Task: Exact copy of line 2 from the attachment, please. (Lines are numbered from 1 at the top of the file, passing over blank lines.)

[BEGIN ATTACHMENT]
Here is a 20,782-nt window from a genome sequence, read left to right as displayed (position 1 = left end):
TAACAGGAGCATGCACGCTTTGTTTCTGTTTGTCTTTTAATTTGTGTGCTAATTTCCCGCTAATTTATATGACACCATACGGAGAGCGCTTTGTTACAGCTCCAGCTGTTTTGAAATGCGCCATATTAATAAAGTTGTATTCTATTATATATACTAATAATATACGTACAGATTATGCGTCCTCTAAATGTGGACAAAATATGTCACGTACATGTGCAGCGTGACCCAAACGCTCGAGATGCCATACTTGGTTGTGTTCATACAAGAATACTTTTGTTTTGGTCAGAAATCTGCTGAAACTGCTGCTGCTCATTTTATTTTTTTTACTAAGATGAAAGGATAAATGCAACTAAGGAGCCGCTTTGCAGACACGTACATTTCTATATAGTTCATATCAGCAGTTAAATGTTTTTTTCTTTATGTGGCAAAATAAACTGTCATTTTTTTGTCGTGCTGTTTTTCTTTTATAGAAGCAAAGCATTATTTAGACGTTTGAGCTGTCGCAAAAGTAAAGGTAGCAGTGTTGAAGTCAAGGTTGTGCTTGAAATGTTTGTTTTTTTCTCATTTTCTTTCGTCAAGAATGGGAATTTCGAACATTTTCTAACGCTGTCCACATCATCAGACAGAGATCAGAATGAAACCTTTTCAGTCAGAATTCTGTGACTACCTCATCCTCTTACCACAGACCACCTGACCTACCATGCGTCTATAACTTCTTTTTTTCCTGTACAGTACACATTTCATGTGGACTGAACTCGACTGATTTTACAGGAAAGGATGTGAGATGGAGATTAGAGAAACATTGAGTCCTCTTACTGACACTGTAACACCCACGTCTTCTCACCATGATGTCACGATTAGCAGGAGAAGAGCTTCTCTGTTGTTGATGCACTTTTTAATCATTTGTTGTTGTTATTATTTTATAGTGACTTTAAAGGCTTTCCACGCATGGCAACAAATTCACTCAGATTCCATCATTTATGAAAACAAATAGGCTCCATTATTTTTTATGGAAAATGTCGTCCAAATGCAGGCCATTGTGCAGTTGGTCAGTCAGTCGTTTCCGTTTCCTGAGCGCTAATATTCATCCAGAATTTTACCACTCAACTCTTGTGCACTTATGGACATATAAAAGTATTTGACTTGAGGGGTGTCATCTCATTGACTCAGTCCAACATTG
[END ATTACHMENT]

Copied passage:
TAACAGGAGCATGCACGCTTTGTTTCTGTTTGTCTTTTAATTTGTGTGCTAATTTCCCGCTAATTTATATGACACCATACGGAGAGCGCTTTGTTACAGCTCCAGCTGTTTTGAAATGCGCCATATTAATAAAGTTGTATTCTATTATATATACTAATAATATACGTACAGATTATGCGTCCTCTAAATGTGGACAAAATATGTCACGTACATGTGCAGCGTGACCCAAACGCTCGAGATGCCATACTTGGTTGTGTTCATACAAGAATACTTTTGTTTTGGTCAGAAATCTGCTGAAACTGCTGCTGCTCATTTTATTTTTTTTACTAAGATGAAAGGATAAATGCAACTAAGGAGCCGCTTTGCAGACACGTACATTTCTATATAGTTCATATCAGCAGTTAAATGTTTTTTTCTTTATGTGGCAAAATAAACTGTCATTTTTTTGTCGTGCTGTTTTTCTTTTATAGAAGCAAAGCATTATTTAGACGTTTGAGCTGTCGCAAAAGTAAAGGTAGCAGTGTTGAAGTCAAGGTTGTGCTTGAAATGTTTGTTTTTTTCTCATTTTCTTTCGTCAAGAATGGGAATTTCGAACATTTTCTAACGCTGTCCACATCATCAGACAGAGATCAGAATGAAACCTTTTCAGTCAGAATTCTGTGACTACCTCATCCTCTTACCACAGACCACCTGACCTACCATGCGTCTATAACTTCTTTTTTTCCTGTACAGTACACATTTCATGTGGACTGAACTCGACTGATTTTACAGGAAAGGATGTGAGATGGAGATTAGAGAAACATTGAGTCCTCTTACTGACACTGTAACACCCACGTCTTCTCACCATGATGTCACGATTAGCAGGAGAAGAGCTTCTCTGTTGTTGATGCACTTTTTAATCATTTGTTGTTGTTATTATTTTATAGTGACTTTAAAGGCTTTCCACGCATGGCAACAAATTCACTCAGATTCCATCATTTATGAAAACAAATAGGCTCCATTATTTTTTATGGAAAATGTCGTCCAAATGCAGGCCATTGTGCAGTTGGTCAGTCAGTCGTTTCCGTTTCCTGAGCGCTAATATTCATCCAGAATTTTACCACTCAACTCTTGTGCACTTATGGACATATAAAAGTATTTGACTTGAGGGGTGTCATCTCATTGACTCAGTCCAACATTG